During all these planning, the radios were so busy with Chabacano code talkers chatting from different bases in Sangley, Villamor Air Base and us in Clark Air Base with very minimal risk. At the same time, we were hearing heavy sounding CH-53 helicopters flying in our vicinity getting us all excited that they were out to help us. We did not realize what was going on until we went to the tarmac to refuel our helicopters where we would find about a battalion of US Marines in full-combat gear, just like us. They were flown in from Subic Naval Base in Olongapo and apparently, their mission was to be realized when we were already on our way back to the Clark Air Base Command (CABCOM) HQ of the Philippine Air Force after refueling all our aircraft.
Riding in a Toyota Coaster (small bus that can ride about 22 persons) we were suddenly stopped and all those US Marines dropped on the ground at the open tarmac pointing their weapons at us. A marine officer politely asked who the head of the team was in the coaster, by which then Maj. Charles Hotchkiss, commander of the 20th Helicopter Squadron who owns the gunships we had, alighted from the vehicle and spoke with them. After a few tense moments, we were all requested to alight from the vehicle and requested to turn in all our weapons and asked us to follow them back to the CABCOM building. Upon arrival there, we noticed more US Marines ringing the whole perimeter of the building’s fence line. To our surprise, all of our weapons were given back to us upon arrival there, although we were all requested to stay inside the building or its perimeter. Inside, to our surprise, the 13th Air Force commander of the US Pacific Command, suddenly came with a few other officers bearing boxes of champagne and announced that the CH-53 helicopters they had were already en route back to Clark Air Base, bearing with them the first family of the Marcoses and all others who would join them, for what they thought would be Paoay, but instead a longer trip to Hawaii. The US Marines were there to secure their safety against us rebels while they were transiting, thus ending the people power revolution of 1986.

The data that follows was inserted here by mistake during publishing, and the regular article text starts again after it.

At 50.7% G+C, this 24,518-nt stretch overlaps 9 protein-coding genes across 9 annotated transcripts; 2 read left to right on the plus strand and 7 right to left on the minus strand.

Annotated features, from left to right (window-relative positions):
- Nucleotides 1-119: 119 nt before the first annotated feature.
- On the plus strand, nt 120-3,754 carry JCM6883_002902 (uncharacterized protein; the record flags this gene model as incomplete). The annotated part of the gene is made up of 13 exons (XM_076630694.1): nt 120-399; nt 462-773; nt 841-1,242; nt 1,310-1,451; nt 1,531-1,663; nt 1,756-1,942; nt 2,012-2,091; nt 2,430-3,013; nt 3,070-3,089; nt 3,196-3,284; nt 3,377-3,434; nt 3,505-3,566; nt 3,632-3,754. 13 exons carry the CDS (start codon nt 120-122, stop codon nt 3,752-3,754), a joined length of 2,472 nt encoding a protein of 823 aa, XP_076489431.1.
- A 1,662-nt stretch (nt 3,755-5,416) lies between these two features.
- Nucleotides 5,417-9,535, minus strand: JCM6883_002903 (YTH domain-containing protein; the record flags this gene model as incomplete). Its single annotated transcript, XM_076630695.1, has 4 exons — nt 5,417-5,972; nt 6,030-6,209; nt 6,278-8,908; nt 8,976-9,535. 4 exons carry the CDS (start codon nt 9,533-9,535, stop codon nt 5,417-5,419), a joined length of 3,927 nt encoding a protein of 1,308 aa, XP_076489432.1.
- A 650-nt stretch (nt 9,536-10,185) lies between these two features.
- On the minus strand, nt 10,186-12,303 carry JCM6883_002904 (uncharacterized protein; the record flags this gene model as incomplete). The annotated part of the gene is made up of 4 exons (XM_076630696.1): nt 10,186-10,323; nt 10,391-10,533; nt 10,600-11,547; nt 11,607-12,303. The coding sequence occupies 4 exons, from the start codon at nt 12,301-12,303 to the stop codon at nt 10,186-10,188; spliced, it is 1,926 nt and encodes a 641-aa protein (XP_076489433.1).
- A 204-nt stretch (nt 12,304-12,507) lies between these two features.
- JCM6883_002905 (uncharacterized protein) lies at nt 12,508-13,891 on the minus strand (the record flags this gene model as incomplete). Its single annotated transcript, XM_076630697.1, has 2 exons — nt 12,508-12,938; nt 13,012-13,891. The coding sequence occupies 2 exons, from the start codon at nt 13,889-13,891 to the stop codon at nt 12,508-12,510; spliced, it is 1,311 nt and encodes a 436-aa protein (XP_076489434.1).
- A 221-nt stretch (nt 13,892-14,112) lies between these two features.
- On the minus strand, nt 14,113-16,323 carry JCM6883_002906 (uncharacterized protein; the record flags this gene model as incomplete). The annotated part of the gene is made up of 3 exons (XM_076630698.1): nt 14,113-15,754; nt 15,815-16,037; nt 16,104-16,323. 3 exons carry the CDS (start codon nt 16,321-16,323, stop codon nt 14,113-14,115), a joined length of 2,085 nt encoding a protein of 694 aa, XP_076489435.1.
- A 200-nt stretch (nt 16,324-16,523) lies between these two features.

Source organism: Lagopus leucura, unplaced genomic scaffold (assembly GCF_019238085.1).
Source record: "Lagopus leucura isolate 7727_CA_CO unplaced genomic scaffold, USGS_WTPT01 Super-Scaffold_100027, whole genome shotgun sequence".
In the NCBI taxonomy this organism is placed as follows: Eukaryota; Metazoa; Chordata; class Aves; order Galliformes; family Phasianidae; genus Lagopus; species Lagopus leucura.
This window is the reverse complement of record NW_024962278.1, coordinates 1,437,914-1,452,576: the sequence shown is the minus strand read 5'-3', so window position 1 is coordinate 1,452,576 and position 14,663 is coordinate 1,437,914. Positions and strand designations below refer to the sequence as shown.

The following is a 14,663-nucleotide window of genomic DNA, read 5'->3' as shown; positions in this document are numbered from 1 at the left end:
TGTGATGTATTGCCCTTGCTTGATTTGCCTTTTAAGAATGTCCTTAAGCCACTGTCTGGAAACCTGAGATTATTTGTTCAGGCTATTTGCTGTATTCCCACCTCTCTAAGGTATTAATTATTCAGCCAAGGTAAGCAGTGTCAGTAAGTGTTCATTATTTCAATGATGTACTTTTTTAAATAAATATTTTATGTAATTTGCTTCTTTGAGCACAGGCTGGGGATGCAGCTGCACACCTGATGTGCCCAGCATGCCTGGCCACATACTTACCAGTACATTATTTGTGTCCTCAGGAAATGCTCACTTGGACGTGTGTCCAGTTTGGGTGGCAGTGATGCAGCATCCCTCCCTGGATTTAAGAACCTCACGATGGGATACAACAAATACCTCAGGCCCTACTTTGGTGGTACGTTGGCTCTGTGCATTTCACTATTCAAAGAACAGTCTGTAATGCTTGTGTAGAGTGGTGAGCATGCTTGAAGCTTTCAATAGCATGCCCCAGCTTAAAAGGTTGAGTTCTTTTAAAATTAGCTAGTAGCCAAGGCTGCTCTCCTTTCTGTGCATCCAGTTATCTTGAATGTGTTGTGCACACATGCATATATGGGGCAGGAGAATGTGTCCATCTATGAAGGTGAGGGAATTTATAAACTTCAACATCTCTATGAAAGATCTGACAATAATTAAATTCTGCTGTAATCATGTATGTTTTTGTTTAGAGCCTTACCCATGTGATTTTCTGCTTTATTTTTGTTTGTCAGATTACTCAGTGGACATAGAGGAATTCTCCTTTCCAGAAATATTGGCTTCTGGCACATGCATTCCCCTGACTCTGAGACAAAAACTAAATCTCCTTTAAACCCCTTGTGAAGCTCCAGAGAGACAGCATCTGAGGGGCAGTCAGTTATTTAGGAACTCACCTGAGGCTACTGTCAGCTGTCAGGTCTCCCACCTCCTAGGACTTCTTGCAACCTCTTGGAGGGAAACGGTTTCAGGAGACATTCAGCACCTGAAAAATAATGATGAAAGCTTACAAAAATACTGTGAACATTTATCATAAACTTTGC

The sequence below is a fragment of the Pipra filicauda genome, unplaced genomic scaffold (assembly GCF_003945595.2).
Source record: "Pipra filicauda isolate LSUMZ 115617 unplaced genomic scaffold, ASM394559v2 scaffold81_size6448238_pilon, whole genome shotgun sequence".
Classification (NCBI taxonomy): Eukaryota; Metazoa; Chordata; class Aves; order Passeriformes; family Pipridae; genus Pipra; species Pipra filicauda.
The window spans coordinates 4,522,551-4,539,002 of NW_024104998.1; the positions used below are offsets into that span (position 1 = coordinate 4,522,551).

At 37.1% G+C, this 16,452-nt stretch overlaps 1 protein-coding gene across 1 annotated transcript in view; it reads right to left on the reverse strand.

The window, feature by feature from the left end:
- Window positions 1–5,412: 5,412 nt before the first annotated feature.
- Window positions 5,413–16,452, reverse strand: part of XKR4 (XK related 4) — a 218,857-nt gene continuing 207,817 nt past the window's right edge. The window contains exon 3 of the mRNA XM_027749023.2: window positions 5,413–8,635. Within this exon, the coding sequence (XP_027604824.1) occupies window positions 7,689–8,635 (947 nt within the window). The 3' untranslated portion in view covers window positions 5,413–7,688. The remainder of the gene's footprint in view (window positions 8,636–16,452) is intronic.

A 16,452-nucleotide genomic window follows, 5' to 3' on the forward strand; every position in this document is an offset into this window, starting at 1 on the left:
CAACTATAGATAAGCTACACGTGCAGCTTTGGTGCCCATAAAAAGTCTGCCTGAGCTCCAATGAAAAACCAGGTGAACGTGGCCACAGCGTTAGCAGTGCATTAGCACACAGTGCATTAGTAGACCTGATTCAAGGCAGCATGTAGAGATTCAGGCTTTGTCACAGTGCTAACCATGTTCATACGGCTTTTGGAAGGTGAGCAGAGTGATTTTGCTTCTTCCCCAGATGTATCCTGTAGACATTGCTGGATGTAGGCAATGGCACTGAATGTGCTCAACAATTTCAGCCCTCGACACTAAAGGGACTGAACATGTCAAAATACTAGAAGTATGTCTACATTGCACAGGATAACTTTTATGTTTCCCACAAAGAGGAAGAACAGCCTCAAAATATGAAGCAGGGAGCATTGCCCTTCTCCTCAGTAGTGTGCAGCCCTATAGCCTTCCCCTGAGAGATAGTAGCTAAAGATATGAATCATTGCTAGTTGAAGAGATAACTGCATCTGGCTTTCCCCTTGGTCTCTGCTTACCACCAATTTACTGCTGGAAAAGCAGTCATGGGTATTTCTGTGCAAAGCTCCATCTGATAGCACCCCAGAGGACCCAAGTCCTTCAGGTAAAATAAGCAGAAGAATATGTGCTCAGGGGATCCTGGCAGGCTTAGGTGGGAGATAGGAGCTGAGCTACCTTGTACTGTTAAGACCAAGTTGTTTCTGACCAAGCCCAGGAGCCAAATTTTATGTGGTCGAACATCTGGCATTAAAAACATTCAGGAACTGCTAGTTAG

That would be the second time I would ever see my father, then a colonel and the commander of the 15th Strike Wing, cry, but of tears of joy, telling me that Marcos is done, and is leaving the country! (The first was when my mom was found to have terminal cancer back in 77, but with God’s good graces, is still with us to this day!) Early the next day (Feb 25, 1986) we would see the last remnants of Marcos’ Air Force planes land one after another, signifying their intent to join us. There were all kinds of planes there that morning, and the 15th Strike Wing’s AUH-76 Sikorsky helicopters and the T-28’s did one last fly-by over Camp Crame to an empty EDSA, and the start of a new chapter in our country’s life of democracy. That is our very own “code-talker” story for the books!!
This story has never ever been published until this writing and am just sharing with you a snippet of a lot of the things that happened during those few days of the EDSA revolt. All the best!!
Source: Nick Sotelo